Knight, J. (2011). Unmistakable impact: A partnership approach for dramatically improving instruction. Thousands Oak, CA: Corwin Press.

Kouzes, J. M., & Posner, B. Z. (2007). The leadership challenge (4th ed.). San Francisco, CA: Jossey-Bass.


For more information on leadership, visit Kouzes and Posner’s website, http://www.leadershipchallenge.com/WileyCDA/, and the School Leadership Institute at the College of William and Mary School of Education, http://education.wm.edu/centers/sli/index.php.

To access Considerations Packets, visit http://education.wm.edu/centers/ttac/resources/considerations/index.php.

Improving Inclusive Practices Using 5 Practices and 10 Commitments of Leadership



Improving Inclusive Practices

Model the Way

Clarify values by finding your voice and affirming shared ideals.

Belief Activity

Set the example by aligning actions with shared values.

If you believe this …, what would it look like?

Inspire a Shared Vision

Envision the future by imagining exciting possibilities.

See visioning activities in this article and in the Considerations Packets Strategies for Creating Effective School Leadership Teams and Strategies for Creating Inclusive Schools

Enlist others in a common vision by appealing to shared aspirations.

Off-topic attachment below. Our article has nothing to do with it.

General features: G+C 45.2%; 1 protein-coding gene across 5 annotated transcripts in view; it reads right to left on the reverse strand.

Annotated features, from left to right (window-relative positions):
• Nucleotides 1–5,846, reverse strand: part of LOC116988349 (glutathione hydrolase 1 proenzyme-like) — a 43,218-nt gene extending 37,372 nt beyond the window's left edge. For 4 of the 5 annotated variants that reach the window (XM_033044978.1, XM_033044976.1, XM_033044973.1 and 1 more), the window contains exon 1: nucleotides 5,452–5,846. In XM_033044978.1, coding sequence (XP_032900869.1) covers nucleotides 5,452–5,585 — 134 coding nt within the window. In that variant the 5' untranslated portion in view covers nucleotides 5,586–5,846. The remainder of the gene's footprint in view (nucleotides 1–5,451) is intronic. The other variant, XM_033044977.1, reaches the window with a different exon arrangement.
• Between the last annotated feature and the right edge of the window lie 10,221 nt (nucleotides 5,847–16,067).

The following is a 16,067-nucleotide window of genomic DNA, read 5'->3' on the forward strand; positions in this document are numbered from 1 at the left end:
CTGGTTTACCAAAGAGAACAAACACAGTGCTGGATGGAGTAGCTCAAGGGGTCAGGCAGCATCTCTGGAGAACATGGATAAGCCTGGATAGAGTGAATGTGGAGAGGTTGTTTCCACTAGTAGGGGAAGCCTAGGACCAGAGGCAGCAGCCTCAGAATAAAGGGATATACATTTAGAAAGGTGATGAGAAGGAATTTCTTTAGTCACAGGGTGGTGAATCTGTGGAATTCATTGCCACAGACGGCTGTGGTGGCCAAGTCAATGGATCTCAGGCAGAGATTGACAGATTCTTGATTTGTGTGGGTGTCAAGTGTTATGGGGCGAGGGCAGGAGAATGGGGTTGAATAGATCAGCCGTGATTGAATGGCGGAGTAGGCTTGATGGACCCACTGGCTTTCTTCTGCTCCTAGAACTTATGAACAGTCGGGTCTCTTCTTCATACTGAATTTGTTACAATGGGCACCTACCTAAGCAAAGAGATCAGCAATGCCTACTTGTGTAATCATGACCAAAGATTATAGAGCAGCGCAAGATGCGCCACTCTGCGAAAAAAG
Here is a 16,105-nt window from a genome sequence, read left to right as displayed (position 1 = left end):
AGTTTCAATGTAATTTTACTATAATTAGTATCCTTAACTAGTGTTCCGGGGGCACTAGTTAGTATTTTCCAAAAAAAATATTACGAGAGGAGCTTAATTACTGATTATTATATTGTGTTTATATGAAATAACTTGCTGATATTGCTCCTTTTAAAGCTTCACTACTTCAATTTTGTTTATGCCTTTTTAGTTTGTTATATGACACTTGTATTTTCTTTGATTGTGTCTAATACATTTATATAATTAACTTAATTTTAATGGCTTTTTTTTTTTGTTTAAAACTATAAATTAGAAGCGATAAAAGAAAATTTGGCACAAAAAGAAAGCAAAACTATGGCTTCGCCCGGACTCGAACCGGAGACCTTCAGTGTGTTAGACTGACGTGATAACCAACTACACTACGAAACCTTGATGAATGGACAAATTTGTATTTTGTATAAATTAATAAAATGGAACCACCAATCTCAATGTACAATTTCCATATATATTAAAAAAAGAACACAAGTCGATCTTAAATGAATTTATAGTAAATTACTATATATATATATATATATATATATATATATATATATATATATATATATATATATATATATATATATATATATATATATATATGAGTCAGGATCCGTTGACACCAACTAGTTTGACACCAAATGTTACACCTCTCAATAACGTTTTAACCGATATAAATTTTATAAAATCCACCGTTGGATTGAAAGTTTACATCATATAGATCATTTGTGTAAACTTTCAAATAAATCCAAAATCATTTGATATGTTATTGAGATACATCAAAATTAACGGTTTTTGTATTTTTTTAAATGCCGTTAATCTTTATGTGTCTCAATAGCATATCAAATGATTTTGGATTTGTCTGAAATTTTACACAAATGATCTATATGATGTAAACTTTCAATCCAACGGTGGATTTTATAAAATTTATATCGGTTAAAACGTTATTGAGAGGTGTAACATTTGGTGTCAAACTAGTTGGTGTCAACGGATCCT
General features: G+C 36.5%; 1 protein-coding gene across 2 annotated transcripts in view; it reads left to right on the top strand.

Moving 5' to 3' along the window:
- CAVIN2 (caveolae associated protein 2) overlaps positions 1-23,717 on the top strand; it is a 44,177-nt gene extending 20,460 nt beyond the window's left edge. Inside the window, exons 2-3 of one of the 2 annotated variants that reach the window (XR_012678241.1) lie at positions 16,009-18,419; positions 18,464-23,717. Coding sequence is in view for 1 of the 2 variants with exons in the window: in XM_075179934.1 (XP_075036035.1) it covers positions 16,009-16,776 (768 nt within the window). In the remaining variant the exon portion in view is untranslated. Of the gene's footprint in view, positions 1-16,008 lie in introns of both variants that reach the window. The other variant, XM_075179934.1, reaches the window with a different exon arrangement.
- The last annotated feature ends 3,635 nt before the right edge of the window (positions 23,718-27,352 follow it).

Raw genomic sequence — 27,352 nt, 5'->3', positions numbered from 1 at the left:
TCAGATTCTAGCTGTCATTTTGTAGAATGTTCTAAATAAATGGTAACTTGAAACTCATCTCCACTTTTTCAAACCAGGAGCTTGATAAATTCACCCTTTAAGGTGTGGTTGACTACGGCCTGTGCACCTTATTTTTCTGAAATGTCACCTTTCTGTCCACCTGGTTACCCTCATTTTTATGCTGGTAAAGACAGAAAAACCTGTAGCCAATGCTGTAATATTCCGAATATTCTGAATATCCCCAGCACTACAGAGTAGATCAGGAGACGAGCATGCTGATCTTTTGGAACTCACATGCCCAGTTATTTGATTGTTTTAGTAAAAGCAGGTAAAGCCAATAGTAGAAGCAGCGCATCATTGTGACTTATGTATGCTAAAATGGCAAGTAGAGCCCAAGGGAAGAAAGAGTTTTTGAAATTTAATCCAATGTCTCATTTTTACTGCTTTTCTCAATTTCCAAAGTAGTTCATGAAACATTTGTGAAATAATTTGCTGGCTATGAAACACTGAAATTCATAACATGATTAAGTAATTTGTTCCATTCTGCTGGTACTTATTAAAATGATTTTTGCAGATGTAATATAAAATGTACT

Challenge the


Search for opportunities by seizing the initiative and by looking outward for innovative ways to improve.

Take inventory of current practices and examine student data. Visit schools that are inclusive and adopt some of their strategies or successful practices. Read current research on effective practices. Start a pilot program before implementing school-wide.

Experiment and take risks by constantly generating small wins and learning from experience.

Develop an action plan with manageable goals and with activities stepped out. Refer back to the plan on a regular basis to document progress.

Enable Others to Act

Foster collaboration by building trust and facilitating relationships.

Create a leadership team made up of key stakeholders, to include administrators, general and special education teachers, other support faculty and staff, parents, students.

Strengthen others by helping them increase self-determination and develop competence.

Provide job-embedded staff development and coaching based on teacher and student needs. Explore the new definition of Learning Forward (formally NSDC) at http://www.learningforward.org/standfor/definition.cfm#DefinitionResources.

Encourage the Heart

Recognize contributions by showing appreciation for individual excellence.

Start team meetings and faculty meetings with celebrations.

Celebrate the values and victories by creating a spirit of community.

Adapted from Kouzes and Posner, 2007, Table 1.1, p. 26.